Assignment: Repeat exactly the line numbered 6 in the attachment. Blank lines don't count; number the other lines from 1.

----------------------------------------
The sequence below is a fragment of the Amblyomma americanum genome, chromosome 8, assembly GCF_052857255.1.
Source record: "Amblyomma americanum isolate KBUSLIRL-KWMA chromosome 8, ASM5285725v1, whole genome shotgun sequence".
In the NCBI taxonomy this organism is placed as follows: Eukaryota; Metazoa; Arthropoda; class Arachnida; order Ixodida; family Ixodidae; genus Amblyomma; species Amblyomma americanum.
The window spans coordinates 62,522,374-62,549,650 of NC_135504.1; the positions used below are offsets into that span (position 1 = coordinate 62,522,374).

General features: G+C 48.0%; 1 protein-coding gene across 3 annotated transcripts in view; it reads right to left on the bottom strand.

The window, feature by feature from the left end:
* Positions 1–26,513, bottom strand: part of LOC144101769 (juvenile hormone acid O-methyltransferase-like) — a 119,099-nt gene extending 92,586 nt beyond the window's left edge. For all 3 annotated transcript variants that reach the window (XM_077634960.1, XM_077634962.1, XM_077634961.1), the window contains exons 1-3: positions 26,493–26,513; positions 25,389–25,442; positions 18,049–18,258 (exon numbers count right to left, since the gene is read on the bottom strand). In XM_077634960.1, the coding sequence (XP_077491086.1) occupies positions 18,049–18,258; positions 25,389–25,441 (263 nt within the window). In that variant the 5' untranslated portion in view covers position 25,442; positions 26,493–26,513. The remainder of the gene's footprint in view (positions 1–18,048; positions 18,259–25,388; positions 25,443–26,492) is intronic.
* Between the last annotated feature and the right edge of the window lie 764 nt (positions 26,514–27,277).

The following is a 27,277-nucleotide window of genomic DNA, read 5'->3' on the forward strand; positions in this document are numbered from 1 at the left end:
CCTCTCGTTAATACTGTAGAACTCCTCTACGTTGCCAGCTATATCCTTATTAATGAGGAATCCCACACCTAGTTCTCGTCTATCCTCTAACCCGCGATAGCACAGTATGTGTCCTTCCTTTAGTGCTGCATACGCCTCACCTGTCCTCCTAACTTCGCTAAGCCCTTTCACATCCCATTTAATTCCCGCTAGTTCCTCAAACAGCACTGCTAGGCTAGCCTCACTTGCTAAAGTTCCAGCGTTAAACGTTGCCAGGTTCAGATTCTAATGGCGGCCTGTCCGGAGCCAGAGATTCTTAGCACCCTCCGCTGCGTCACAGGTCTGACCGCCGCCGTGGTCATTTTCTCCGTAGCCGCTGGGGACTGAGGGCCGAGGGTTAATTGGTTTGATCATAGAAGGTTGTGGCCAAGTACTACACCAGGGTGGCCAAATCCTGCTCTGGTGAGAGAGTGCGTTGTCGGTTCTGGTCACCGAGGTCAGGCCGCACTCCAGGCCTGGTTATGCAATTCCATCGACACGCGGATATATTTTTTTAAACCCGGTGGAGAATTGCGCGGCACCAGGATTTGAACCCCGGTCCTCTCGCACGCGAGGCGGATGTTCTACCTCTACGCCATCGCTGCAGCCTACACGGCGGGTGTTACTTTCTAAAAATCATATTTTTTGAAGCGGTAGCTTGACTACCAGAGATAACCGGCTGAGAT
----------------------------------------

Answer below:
The window, feature by feature from the left end: